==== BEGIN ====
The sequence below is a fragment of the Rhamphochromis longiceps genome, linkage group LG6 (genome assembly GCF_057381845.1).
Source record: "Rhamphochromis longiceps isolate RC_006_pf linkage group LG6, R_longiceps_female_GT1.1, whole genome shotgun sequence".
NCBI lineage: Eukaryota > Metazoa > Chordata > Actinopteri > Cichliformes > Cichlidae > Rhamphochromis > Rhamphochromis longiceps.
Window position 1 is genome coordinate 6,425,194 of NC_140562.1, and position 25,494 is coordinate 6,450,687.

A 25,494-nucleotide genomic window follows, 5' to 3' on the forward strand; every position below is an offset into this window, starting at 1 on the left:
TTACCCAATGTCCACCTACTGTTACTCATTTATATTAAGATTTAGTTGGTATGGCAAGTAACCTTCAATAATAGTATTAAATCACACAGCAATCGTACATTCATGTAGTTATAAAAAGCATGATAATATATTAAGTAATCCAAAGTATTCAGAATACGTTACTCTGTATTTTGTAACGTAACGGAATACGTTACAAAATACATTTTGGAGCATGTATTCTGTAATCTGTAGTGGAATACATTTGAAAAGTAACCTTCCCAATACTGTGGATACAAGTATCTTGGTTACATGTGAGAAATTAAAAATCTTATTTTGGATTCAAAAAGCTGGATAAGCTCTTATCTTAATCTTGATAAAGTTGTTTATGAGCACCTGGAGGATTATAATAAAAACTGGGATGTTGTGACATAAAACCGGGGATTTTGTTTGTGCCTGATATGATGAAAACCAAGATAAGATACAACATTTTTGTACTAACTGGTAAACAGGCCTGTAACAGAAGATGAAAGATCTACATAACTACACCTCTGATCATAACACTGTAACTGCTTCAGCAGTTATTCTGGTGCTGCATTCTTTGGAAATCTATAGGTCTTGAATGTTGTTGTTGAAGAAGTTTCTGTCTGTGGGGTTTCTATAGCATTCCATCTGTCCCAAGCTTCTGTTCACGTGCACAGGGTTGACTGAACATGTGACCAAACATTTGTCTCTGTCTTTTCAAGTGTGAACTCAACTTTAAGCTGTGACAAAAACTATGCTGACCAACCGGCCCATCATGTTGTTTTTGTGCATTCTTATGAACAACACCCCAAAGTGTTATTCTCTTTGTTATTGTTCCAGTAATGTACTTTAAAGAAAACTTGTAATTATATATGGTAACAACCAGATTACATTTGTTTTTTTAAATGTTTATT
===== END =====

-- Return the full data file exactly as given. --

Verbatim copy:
The sequence below is a fragment of the Rhamphochromis longiceps genome, linkage group LG6 (genome assembly GCF_057381845.1).
Source record: "Rhamphochromis longiceps isolate RC_006_pf linkage group LG6, R_longiceps_female_GT1.1, whole genome shotgun sequence".
NCBI lineage: Eukaryota > Metazoa > Chordata > Actinopteri > Cichliformes > Cichlidae > Rhamphochromis > Rhamphochromis longiceps.
Window position 1 is genome coordinate 6,425,194 of NC_140562.1, and position 25,494 is coordinate 6,450,687.

A 25,494-nucleotide genomic window follows, 5' to 3' on the forward strand; every position below is an offset into this window, starting at 1 on the left:
TTACCCAATGTCCACCTACTGTTACTCATTTATATTAAGATTTAGTTGGTATGGCAAGTAACCTTCAATAATAGTATTAAATCACACAGCAATCGTACATTCATGTAGTTATAAAAAGCATGATAATATATTAAGTAATCCAAAGTATTCAGAATACGTTACTCTGTATTTTGTAACGTAACGGAATACGTTACAAAATACATTTTGGAGCATGTATTCTGTAATCTGTAGTGGAATACATTTGAAAAGTAACCTTCCCAATACTGTGGATACAAGTATCTTGGTTACATGTGAGAAATTAAAAATCTTATTTTGGATTCAAAAAGCTGGATAAGCTCTTATCTTAATCTTGATAAAGTTGTTTATGAGCACCTGGAGGATTATAATAAAAACTGGGATGTTGTGACATAAAACCGGGGATTTTGTTTGTGCCTGATATGATGAAAACCAAGATAAGATACAACATTTTTGTACTAACTGGTAAACAGGCCTGTAACAGAAGATGAAAGATCTACATAACTACACCTCTGATCATAACACTGTAACTGCTTCAGCAGTTATTCTGGTGCTGCATTCTTTGGAAATCTATAGGTCTTGAATGTTGTTGTTGAAGAAGTTTCTGTCTGTGGGGTTTCTATAGCATTCCATCTGTCCCAAGCTTCTGTTCACGTGCACAGGGTTGACTGAACATGTGACCAAACATTTGTCTCTGTCTTTTCAAGTGTGAACTCAACTTTAAGCTGTGACAAAAACTATGCTGACCAACCGGCCCATCATGTTGTTTTTGTGCATTCTTATGAACAACACCCCAAAGTGTTATTCTCTTTGTTATTGTTCCAGTAATGTACTTTAAAGAAAACTTGTAATTATATATGGTAACAACCAGATTACATTTGTTTTTTTAAATGTTTATT